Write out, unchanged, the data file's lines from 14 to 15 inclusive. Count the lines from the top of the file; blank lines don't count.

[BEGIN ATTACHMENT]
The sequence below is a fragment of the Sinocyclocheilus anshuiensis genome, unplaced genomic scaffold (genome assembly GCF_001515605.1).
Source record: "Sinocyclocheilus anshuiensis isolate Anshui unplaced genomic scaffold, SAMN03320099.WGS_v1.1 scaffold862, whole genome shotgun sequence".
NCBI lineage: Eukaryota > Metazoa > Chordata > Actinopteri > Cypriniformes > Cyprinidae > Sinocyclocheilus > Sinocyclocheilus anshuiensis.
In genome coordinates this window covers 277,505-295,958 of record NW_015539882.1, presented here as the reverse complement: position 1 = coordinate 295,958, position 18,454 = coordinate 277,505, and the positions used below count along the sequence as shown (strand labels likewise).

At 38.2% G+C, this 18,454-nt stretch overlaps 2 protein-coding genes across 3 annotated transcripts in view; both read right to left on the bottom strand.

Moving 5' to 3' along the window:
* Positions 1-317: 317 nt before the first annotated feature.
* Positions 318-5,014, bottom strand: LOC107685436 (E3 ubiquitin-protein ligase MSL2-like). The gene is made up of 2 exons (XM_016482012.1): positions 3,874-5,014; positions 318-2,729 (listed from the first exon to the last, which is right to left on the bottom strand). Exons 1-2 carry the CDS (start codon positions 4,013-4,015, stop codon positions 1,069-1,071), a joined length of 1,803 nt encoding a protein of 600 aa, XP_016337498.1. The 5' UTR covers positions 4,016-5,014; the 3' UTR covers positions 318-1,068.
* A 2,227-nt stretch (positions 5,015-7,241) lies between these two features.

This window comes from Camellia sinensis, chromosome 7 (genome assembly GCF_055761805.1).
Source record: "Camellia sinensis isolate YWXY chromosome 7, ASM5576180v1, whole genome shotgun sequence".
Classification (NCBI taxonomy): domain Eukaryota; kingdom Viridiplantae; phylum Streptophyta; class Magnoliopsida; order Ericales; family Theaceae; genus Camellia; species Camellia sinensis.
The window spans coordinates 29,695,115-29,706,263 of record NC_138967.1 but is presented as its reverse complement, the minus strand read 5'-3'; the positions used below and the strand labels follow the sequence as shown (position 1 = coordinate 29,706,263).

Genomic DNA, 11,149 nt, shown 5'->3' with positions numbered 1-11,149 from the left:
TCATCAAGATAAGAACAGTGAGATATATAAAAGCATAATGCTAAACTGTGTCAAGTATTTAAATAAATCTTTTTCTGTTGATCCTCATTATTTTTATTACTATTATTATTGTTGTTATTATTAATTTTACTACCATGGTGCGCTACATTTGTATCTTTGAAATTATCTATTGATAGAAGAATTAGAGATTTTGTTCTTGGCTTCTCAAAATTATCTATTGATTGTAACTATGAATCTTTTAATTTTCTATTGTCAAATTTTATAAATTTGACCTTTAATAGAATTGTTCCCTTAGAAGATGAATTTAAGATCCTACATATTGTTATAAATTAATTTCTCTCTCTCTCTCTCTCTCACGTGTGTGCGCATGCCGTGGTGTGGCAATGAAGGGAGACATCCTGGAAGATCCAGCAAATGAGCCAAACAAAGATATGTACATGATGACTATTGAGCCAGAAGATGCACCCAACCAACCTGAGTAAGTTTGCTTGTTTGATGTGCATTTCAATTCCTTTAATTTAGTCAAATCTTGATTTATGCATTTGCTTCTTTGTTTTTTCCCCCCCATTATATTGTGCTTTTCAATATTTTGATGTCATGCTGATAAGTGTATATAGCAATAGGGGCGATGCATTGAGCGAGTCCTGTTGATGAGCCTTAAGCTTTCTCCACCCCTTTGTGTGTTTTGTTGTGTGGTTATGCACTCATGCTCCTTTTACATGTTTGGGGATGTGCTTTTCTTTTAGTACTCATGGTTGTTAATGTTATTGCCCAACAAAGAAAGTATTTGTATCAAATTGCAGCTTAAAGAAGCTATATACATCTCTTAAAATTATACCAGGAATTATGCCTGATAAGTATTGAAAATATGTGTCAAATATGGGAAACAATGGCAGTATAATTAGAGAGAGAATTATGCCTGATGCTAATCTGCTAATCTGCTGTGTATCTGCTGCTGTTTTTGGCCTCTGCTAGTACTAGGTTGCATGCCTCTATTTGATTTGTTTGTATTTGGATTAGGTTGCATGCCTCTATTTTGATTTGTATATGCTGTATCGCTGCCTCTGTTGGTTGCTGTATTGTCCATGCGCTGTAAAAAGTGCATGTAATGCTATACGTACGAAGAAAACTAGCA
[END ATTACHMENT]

Genomic DNA, 11,149 nt, shown 5'->3' with positions numbered 1-11,149 from the left:
TCATCAAGATAAGAACAGTGAGATATATAAAAGCATAATGCTAAACTGTGTCAAGTATTTAAATAAATCTTTTTCTGTTGATCCTCATTATTTTTATTACTATTATTATTGTTGTTATTATTAATTTTACTACCATGGTGCGCTACATTTGTATCTTTGAAATTATCTATTGATAGAAGAATTAGAGATTTTGTTCTTGGCTTCTCAAAATTATCTATTGATTGTAACTATGAATCTTTTAATTTTCTATTGTCAAATTTTATAAATTTGACCTTTAATAGAATTGTTCCCTTAGAAGATGAATTTAAGATCCTACATATTGTTATAAATTAATTTCTCTCTCTCTCTCTCTCTCACGTGTGTGCGCATGCCGTGGTGTGGCAATGAAGGGAGACATCCTGGAAGATCCAGCAAATGAGCCAAACAAAGATATGTACATGATGACTATTGAGCCAGAAGATGCACCCAACCAACCTGAGTAAGTTTGCTTGTTTGATGTGCATTTCAATTCCTTTAATTTAGTCAAATCTTGATTTATGCATTTGCTTCTTTGTTTTTTCCCCCCCATTATATTGTGCTTTTCAATATTTTGATGTCATGCTGATAAGTGTATATAGCAATAGGGGCGATGCATTGAGCGAGTCCTGTTGATGAGCCTTAAGCTTTCTCCACCCCTTTGTGTGTTTTGTTGTGTGGTTATGCACTCATGCTCCTTTTACATGTTTGGGGATGTGCTTTTCTTTTAGTACTCATGGTTGTTAATGTTATTGCCCAACAAAGAAAGTATTTGTATCAAATTGCAGCTTAAAGAAGCTATATACATCTCTTAAAATTATACCAGGAATTATGCCTGATAAGTATTGAAAATATGTGTCAAATATGGGAAACAATGGCAGTATAATTAGAGAGAGAATTATGCCTGATGCTAATCTGCTAATCTGCTGTGTATCTGCTGCTGTTTTTGGCCTCTGCTAGTACTAGGTTGCATGCCTCTATTTGATTTGTTTGTATTTGGATTAGGTTGCATGCCTCTATTTTGATTTGTATATGCTGTATCGCTGCCTCTGTTGGTTGCTGTATTGTCCATGCGCTGTAAAAAGTGCATGTAATGCTATACGTACGAAGAAAACTAGCA